A stunning walk that crosses a tidal causeway from Ullinish to Oronsay Island. The stone causeway has sand each side which makes the water look tropical blue in the right light. The Island has high cliffs that dramatically drop to the sea making it an interesting place to explore. Just take care to get your tide calculation correct so you do not get stranded.
The walk is 3km in total and takes on average 40min to complete not including time to explore the Island. The walk is graded as Difficult due to the wet moorland and causeway. The stone is rough to walk over and you must check the tides carefully.
The walk is 12.5miles from Portree via the B885 to Struan. There is a small carpark at the end of the Ullinish single track road with space for about 5 cars.
After wet weather, the ground can become boggy in places. On the Island there are high cliffs that should be avoided in windy conditions.
The causeway is tidal meaning that when the tide is high the causeway is covered by the sea. If the tide is lower than 3.8m then you can cross the causeway. You must time your visit to the Island carefully so that you do not get stranded.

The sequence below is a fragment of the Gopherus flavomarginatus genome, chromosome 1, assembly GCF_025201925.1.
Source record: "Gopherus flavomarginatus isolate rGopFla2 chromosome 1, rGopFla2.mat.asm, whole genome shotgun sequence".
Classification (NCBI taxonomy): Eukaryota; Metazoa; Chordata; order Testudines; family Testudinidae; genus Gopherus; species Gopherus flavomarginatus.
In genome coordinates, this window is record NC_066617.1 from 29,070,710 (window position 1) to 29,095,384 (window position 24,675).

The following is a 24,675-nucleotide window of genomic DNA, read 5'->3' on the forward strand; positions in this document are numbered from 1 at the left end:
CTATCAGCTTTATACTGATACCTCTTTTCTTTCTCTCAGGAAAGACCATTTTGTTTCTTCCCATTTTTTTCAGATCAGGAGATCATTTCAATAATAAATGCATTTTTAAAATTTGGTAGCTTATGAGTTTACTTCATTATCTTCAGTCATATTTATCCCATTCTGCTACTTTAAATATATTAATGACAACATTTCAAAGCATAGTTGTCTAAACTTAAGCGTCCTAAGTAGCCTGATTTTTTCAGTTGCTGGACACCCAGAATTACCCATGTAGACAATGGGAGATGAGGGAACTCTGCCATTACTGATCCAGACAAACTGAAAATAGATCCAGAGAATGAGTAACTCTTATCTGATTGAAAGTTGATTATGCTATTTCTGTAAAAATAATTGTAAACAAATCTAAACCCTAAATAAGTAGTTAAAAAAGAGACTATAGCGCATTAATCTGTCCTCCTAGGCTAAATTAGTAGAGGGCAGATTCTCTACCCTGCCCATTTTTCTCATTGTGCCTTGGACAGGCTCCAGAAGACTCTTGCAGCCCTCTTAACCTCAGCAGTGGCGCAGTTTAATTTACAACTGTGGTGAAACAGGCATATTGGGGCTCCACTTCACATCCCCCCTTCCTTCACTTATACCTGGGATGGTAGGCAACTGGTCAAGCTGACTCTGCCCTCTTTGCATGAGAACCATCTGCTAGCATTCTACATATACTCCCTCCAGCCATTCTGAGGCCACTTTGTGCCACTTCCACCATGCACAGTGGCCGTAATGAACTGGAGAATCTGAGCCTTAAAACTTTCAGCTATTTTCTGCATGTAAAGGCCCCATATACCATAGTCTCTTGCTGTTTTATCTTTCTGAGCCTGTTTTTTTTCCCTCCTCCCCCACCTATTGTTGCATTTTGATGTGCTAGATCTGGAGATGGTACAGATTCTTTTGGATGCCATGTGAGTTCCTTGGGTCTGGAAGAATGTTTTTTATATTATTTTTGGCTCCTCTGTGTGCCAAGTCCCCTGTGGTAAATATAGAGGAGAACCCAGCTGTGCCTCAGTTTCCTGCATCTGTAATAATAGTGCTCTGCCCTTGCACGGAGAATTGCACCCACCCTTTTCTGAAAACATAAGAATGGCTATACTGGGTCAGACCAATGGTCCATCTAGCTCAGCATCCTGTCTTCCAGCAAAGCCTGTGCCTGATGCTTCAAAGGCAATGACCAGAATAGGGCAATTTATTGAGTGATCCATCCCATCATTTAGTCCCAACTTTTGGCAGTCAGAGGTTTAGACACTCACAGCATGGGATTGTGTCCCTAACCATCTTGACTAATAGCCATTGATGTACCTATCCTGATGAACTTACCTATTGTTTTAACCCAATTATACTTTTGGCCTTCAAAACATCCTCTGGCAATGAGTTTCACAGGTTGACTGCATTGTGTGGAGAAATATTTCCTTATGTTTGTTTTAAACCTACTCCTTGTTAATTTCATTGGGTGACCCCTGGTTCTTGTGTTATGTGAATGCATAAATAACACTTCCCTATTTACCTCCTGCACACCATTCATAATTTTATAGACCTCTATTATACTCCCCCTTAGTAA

The nearest port with tide times is Loch Harport. Tide times can be found on the UKHO website.
The walk begins through one of four gates. Please note the signs by the gate. You are entering crofting land where cattle and sheep will be grazing. All dogs must be kept on the lead and all gates carefully closed behind you.
Follow the rough stone path just to the left of the first gate where you will reach a second gate. The next part of the path is a mix of stone and grassland. Follow the undulating path across the field and towards the hill. Ahead you will see the next gate.
Once through the gate continue to follow the rough gravel path up towards the small grassy cliff top. Follow the shore along past the gorge bushes.
To the west you will see amazing views over Loch Bracadale and Wiay Island, to the east, Ardtreck Point and lighthouse, and to the south the township of Fiscavaig.
You will reach a small rocky section which climbs up the hill. After a short while the hill levels out and becomes boggier. There are many grassy trails, but the main route is easy to find. Carry on along the path until you reach the next gate which overlooks the causeway.
Head down to the causeway, the path is rocky and rather steep. The path narrows through the rocks then opens onto the shore. The causeway is 220meters across. Take care crossing as it can be challenging underfoot. It is made from a mix of small pebbles and larger rocks. When the tide is low there is sand each side of the causeway.
Explore this stunning Island. Take care near the edges of the cliffs as there are some large drops. This would not be a suitable walk for children or for those who do not like heights.
Make sure to return in plenty of time before the tide comes in leaving you stranded.
Once you have finished exploring the Island head back over the causeway and follow the track back the way you came.